Remembering 'Superman' Star Margot Kidder

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Actress Margot Kidder who played Lois Lane in the Superman movies of the 1970's and 1980's has died aged 69.

Funeral arrangements are pending, according to Franzen-Davis Funeral Home and Crematory in Livingston, Montana.

In 2016, Kidder told entertainment website Hey U Guys that her chemistry with Reeve was authentic "because we came from similar backgrounds and he looked like one of my brothers".

Although she's best known for playing the tough-as-nails journalist Lois Lane, Kidder struggled with mental illness over the years, and has spoken publicly about the battle with manic depression she waged both before and after she suffered a nervous breakdown in 1996.

She was unable to work for two years after serious vehicle crash in 1990. "These are hard words to write, so simply - you will be so very missed, my dear Margot". Her first major feature was Gaily, Gaily with Beau Bridges. She also made appearances in The Amityville Horror, Black Christmas and the TV series Boston Common.

Following her graduation, she joined the Canadian Broadcasting Corporation and started to find work on the small screen before moving to films with Gaily Gaily and Quackser Fortune Has A Cousin In The Bronx. And, after watching Kidder, you will believe Lois backs down from no one.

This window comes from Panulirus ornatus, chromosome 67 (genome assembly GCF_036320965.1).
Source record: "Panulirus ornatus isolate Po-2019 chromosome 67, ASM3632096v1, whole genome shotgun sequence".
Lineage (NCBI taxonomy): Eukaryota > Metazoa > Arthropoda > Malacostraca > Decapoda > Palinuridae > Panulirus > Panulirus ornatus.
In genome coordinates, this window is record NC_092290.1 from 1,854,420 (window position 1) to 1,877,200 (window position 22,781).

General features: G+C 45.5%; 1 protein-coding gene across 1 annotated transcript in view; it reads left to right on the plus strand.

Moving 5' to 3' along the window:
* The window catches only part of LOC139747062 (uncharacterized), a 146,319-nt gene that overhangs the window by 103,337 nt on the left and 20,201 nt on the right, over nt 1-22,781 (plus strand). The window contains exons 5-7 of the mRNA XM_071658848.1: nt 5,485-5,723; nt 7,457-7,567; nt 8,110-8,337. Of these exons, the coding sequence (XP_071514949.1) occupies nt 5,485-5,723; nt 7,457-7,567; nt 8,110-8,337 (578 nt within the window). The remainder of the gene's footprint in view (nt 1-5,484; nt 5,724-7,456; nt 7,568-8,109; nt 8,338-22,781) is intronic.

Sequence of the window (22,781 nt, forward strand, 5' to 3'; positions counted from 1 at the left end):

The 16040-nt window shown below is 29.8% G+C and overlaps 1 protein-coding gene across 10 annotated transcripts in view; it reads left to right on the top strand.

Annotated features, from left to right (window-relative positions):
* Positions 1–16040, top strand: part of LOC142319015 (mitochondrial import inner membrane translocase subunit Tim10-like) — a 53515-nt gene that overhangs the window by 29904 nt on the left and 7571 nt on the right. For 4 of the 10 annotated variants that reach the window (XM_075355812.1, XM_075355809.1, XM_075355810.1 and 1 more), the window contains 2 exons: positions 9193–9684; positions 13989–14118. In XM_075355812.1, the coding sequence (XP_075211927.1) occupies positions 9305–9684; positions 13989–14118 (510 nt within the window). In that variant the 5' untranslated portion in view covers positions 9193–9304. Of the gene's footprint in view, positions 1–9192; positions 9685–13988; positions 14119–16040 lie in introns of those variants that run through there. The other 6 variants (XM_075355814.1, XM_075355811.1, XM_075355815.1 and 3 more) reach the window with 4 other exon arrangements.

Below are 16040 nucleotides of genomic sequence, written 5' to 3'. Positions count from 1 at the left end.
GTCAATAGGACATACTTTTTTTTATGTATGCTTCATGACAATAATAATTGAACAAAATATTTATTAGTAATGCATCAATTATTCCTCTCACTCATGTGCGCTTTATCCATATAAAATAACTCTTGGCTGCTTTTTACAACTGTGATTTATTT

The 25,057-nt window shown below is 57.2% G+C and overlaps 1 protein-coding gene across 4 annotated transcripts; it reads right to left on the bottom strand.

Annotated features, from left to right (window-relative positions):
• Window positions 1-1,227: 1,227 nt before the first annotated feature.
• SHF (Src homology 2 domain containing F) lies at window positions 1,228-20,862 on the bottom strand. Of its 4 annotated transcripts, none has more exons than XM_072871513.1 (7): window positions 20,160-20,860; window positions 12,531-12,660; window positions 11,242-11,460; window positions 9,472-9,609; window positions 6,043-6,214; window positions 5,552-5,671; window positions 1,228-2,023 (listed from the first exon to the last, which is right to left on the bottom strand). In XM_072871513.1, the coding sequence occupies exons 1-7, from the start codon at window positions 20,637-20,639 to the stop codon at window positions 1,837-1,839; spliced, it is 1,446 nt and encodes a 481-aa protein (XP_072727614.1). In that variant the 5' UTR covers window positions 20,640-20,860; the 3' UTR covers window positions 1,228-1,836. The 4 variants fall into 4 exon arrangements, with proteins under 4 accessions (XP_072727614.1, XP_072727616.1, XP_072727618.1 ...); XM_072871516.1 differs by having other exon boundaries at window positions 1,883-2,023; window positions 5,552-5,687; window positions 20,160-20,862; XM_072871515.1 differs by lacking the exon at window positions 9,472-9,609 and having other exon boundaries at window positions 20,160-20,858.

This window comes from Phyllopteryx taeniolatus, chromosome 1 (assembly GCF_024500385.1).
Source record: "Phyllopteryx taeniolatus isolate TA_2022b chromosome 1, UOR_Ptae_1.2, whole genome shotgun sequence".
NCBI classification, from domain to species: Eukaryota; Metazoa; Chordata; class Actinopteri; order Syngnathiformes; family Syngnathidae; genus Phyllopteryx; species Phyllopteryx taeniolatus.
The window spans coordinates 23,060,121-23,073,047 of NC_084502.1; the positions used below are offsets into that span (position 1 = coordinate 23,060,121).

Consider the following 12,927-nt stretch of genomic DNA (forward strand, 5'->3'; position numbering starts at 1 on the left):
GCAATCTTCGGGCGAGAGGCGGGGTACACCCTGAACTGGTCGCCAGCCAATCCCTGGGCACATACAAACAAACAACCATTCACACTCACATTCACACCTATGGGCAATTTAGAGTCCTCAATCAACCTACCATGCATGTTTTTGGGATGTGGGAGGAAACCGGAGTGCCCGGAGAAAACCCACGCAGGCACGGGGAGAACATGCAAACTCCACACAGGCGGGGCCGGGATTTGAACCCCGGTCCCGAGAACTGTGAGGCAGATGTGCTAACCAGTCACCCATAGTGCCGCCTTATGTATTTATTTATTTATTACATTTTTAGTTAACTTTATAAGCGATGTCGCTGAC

Margot Kidder 'Superman' Star Dead at 69
Margot Kidder Dead: 'Superman' Star Dies at 69

Marvel Studios President Kevin Feige called the moment "the best cinematic superhero save in the history of film" at an Academy of Motion Picture Arts and Sciences event honouring Donner a year ago.

The late actress rose to fame in 1978 for her portrayal of journalist and Superman's love interest, Lois Lane, opposite Christopher Reeve.

This was later reported as the reason she appeared in less than five minutes of Superman III four years later. Kidder recalled her childhood in northern Canada, saying, "We didn't have movies in this little mining town".

She is survived by her daughter.

The star also dated former Canadian prime minister Pierre Trudeau, directors Brian De Palma, writer/director Tom Mankiewicz and Steven Spielberg, as well as stand-up comedian Richard Pryor.

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